This study examines how the spread of the Internet has affected Japanese people’s information acquisition from traditional media or via traditional information channels. In particular, this study focuses on displacement and complementary effects and on devices for Internet access. Using representative data from Japan (N = 1,179), the results show that Internet use via mobile phone has complementary effects on information acquisition from traditional media, while Internet use via personal computers does not. In addition, the results show that Internet use via personal computers has a displacement effect on information acquisition from radio. These findings are discussed with regard to communication means, social contexts, and media interfaces.
- information acquisition
- Internet use
- media exposure
- mobile phone
- personal computer
The use of information sources is a widely investigated topic in various areas of research. In consumer research, various studies (Berger & Messerschmidt, 2009; Labuschagne, van Zyl, van der Merwe, & Kruger, 2012; Rijnsoever, Castaldi, & Dijst, 2012) have been conducted on prepurchase information searching. News media consumption is one of the most important research themes in media research (cf. Ksiazek, Malthouse, & Webster, 2010; Strömbäck, Djerf-Pierre, & Shehata, 2012; Strömbäck & Kiousis, 2010). Since the emergence of the Internet, which has affected people’s media environment, a number of studies have been conducted on the effects of Internet use on the use of traditional media or traditional information channels (Huang, Lurie, & Mitra, 2009; Klein & Ford, 2003; Loibl, Cho, Diekmann, & Batte, 2009; Zander & Hamm, 2012).
Although the personal computer was the initial way that people accessed the Internet, the use of mobile phones to access the Internet has increased rapidly in recent years (Horrigan, 2009; Ministry of Internal Affairs and Communications, Japan, 2008; Rainie, 2010). The implications of mobility have attracted the attention of communication researchers (Donald, Anderson, & Spry, 2010; Katz, 2008; Ling & Campbell, 2010; Rainie & Wellman, 2012).
However, the effects of Internet use via mobile phone on the use of traditional information sources have not been examined adequately. Previous studies (Ishii, 2004, 2006; Jung, 2009; Miyata & Kobayashi, 2008) on Internet use via mobile phone have emphasized the social difference between Internet use via mobile phone and that via personal computer. There may be differences between Internet use via mobile phone and Internet use via personal computer in terms of how the mode of access affects the use of traditional information sources.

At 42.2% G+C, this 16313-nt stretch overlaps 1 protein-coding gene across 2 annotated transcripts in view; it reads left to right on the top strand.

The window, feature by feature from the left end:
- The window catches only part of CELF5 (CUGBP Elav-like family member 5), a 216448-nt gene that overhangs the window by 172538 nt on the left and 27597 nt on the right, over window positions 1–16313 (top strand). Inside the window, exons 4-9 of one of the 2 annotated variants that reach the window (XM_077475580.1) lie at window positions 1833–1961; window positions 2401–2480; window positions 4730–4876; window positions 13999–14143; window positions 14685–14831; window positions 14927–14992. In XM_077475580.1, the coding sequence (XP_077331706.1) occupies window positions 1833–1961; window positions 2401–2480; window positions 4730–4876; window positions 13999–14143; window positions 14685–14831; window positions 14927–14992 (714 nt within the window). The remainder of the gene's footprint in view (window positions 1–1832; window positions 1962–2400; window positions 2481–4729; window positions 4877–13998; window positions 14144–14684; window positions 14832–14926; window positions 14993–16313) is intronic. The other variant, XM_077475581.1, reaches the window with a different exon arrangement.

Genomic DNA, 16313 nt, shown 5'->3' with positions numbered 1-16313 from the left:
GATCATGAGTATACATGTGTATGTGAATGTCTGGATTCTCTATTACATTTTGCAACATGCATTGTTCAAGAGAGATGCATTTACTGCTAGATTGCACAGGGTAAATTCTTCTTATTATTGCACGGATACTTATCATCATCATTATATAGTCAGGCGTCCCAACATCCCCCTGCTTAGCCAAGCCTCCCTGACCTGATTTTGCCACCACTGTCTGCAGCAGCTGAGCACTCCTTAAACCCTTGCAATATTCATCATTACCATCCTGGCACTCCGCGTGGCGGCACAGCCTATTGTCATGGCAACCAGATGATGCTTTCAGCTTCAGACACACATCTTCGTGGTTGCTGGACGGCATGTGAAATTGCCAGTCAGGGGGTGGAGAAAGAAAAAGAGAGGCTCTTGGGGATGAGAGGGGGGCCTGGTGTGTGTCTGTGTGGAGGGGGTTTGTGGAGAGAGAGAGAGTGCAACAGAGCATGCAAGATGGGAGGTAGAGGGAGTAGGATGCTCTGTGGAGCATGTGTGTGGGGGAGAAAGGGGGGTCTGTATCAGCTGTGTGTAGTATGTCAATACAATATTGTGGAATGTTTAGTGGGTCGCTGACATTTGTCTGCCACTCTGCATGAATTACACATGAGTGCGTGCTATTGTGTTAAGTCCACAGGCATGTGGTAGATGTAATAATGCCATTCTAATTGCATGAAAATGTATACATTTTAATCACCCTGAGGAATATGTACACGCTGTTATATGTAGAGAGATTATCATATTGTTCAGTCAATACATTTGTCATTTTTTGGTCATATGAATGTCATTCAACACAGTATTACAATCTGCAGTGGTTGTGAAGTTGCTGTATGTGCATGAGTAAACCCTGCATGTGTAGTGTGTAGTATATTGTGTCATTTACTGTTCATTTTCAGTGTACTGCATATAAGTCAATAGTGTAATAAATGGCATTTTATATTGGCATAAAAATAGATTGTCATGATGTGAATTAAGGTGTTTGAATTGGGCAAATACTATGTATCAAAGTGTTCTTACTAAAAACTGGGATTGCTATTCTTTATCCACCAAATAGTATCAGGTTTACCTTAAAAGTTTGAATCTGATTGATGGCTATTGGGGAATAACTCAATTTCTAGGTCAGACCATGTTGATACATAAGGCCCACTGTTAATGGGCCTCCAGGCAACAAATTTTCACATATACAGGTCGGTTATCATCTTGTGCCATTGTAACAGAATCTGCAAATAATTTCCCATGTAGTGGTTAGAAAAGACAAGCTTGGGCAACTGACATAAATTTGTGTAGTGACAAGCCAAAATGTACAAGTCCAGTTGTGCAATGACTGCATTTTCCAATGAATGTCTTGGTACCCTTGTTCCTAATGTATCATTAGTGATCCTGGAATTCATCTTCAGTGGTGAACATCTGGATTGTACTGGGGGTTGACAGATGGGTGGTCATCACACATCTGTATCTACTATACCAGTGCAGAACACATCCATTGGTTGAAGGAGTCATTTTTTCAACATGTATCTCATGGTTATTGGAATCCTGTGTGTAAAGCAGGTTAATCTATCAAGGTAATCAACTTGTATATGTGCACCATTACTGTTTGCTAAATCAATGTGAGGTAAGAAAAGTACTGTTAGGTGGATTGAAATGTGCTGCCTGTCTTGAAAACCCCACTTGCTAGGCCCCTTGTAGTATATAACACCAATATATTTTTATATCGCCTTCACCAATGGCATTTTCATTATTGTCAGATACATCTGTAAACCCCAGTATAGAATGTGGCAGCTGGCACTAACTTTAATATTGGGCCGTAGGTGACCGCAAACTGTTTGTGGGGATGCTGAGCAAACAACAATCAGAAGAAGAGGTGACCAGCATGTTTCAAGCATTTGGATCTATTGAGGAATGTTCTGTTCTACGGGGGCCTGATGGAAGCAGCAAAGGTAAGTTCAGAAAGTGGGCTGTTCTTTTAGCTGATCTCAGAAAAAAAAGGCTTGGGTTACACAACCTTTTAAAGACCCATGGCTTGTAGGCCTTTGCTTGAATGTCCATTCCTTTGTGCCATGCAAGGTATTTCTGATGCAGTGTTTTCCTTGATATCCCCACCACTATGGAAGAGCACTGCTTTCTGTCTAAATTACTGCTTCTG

This study divides Internet use into Internet use via mobile phone and that via personal computer, and it examines the effects of Internet use via mobile phone and via personal computer on the use of traditional information sources, using Japanese national survey data from 2009. The results of this research show that Internet use via mobile phone has complementary effects on the use of traditional media, whereas Internet use via personal computer does not.
Information Acquisition Behaviors and the Internet
The existing studies (Huang et al., 2009; Klein & Ford, 2003; Labuschagne et al., 2012; Loibl et al., 2009; Rijnsoever et al., 2012; Zander & Hamm, 2012) on information acquisition belong to a research field closely related to the use of information sources. In Bettman’s (1978) framework, information acquisition consists of search and being confronted. “Being confronted” refers to the acquisition of information in the form of accidental contact with the information while engaged in other acts. “Search” is divided into two parts: internal and external. Internal search refers to information acquisition from a person’s own memory, while external search refers to information acquisition from external sources (Blackwell, Miniard, & Engel, 2006; Rijnsoever et al., 2012). When sufficient information is not obtained internally, external search is performed (Blackwell et al., 2006).
In Bettman’s (1978) framework, being confronted and external search are both closely related to the use of information sources. In the fields of consumer research and health communication research, a number of researchers have studied external search; many of these have focused on the Internet and the ways in which its use has spread (Huang et al., 2009; Klein & Ford, 2003; Loibl et al., 2009; Zander & Hamm, 2012). The Internet has also attracted considerable attention in the field of health communication research as a means to improve health and health care delivery (e.g., Heaton, 2011; C. J. Lee, 2008; C. J. Lee & Hornik, 2009; Park, Chung, & Yoo, 2009; Rains, 2008; Tian & Robinson, 2009). Indeed, because a lot of people search online for information about specific diseases or medical problems, web queries can be used for syndromic surveillance (Hulth, Rydevik, & Linde, 2009) or detecting influenza epidemics (Ginsberg et al., 2009).